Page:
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Next generation may not differ from parents in investments

Next generation may not differ from parents in investments

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By Tony Zhang ·
July 17 2020

Next generation may not differ from parents in investments

The 'next generation' of wealthy global investors may not be as interested in going green as expected, but are likely to be more engaged in their money than their parents. 

UBS’ Global Family Office Report 2020 saw the wealth manager survey principals and executives in 121 family offices around the world. The sample is purely comprised of single family offices, with an average total family wealth of USD $1.6 billion.

The report revealed that the ‘next-in-line’ - those due to inherit wealth from their parents in the next 10-20 years - do not comply with stereotypes.

Despite commonly held expectations that there will be a shift in emphasis as the transition occurs, over half of family offices say the next generation are just as interested in traditional investments as their parents, and in Asia and the US that proportion climbs to 71 per cent.

Meanwhile, under half of respondents view the next-in-line as pushing for an increase in sustainable investing.

The next-in-line generations are most likely to increase the level of sustainable investment, although by no means all will do so.

“When it comes to impact investing, the next-in-line generation have a greater affinity for it than the older generation,” the report stated.


“61% of the next-in-line generation are regarded as engaged, compared with 47% of their parents.”

Furthermore, it was revealed that the family offices supporting younger generations appear more likely to invest in digital technology such as automation and fintech.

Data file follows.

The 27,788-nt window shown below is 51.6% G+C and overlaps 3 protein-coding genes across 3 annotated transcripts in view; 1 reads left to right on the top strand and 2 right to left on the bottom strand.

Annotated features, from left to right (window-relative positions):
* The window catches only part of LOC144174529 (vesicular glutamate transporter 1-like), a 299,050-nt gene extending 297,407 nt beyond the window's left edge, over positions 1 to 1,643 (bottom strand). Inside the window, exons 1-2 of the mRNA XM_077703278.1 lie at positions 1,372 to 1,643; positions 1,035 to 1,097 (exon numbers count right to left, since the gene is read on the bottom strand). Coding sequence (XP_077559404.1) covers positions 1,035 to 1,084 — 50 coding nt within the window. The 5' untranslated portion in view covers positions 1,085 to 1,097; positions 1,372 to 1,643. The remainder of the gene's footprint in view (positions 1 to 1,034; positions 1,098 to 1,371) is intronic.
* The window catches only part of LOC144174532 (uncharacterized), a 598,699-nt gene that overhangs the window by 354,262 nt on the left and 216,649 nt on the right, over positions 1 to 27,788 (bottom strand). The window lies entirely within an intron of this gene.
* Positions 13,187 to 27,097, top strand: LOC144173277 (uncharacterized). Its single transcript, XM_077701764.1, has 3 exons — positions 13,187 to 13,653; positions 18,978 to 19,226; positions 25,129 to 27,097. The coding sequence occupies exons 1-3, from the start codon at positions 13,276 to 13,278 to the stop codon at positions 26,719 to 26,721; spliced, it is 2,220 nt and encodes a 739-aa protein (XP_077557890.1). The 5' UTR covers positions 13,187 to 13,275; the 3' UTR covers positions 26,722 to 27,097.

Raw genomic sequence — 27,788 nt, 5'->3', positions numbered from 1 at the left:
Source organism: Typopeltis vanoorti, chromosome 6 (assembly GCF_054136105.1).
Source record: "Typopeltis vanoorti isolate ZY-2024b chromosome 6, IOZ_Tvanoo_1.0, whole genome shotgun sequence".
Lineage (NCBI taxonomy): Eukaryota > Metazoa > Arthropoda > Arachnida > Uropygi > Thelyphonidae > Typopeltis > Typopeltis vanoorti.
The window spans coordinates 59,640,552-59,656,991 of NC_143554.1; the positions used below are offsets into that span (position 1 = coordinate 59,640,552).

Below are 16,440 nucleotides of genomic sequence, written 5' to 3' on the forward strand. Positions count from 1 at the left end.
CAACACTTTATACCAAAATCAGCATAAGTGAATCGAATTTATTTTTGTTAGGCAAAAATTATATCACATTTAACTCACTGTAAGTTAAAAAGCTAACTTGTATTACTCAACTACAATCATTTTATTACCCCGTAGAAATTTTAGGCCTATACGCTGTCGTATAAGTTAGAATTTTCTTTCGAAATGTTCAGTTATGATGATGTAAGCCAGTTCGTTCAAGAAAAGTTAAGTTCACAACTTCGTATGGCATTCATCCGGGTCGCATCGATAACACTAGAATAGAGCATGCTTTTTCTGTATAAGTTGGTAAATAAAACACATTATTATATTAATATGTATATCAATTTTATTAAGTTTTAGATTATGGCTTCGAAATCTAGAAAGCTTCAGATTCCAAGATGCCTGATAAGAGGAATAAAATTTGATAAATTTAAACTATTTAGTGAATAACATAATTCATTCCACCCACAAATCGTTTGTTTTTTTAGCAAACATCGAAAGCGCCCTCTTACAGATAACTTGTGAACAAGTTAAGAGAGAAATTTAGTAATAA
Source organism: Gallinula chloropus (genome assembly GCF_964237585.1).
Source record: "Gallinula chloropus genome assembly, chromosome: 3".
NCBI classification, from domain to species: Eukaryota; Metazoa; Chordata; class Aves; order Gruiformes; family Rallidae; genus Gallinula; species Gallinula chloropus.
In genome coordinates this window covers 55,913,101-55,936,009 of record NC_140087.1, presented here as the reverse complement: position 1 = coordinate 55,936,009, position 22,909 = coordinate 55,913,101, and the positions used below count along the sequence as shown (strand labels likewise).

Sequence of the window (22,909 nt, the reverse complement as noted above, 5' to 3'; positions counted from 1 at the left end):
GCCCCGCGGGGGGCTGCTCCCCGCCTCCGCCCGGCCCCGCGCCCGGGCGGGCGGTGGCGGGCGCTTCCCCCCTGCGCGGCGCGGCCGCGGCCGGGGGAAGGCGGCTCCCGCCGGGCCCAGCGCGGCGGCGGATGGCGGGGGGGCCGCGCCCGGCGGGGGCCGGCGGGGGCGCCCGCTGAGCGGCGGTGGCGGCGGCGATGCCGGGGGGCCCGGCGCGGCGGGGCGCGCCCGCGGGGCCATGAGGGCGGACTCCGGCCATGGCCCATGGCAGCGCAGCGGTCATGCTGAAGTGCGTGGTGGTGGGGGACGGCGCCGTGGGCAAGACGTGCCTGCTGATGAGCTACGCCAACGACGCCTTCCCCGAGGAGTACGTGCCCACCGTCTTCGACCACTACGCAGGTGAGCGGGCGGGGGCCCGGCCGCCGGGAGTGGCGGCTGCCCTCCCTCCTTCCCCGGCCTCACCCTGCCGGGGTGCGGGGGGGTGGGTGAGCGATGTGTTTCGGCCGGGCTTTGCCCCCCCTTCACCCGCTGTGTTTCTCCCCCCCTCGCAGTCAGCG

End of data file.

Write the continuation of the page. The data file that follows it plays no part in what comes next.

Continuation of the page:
For example, almost 95 per cent of the relatively small number of family offices where the third generation is involved are likely to introduce automation, compared with just under three quarters of those who support it in the first generation.

Meanwhile, the report revealed that while the current generation are mainly in their 60s and 70s, a third of family offices have no plans for a change in control.

However, developing the talents of the next generation is a high priority for two-thirds of all family offices, although it’s noteworthy that the success of programs such as internships is mixed.

The report also highlighted that when it comes to preparing future generations to take over, Asian and US families are doing more today than European peers.

Around 70 per cent of the former are actively preparing, compared with half of the latter. 

"This may be a reflection of the fact that some Asian and US families are more entrepreneurial and hands on," the report stated.

Further, the role in guiding family office transformation at a time of rapid economic change differentiates today’s young from those of previous generations, when business practices were evolving more slowly.

Today’s successors will likely help to determine whether their families are the beneficiaries or victims of technological disruption, according to the report.

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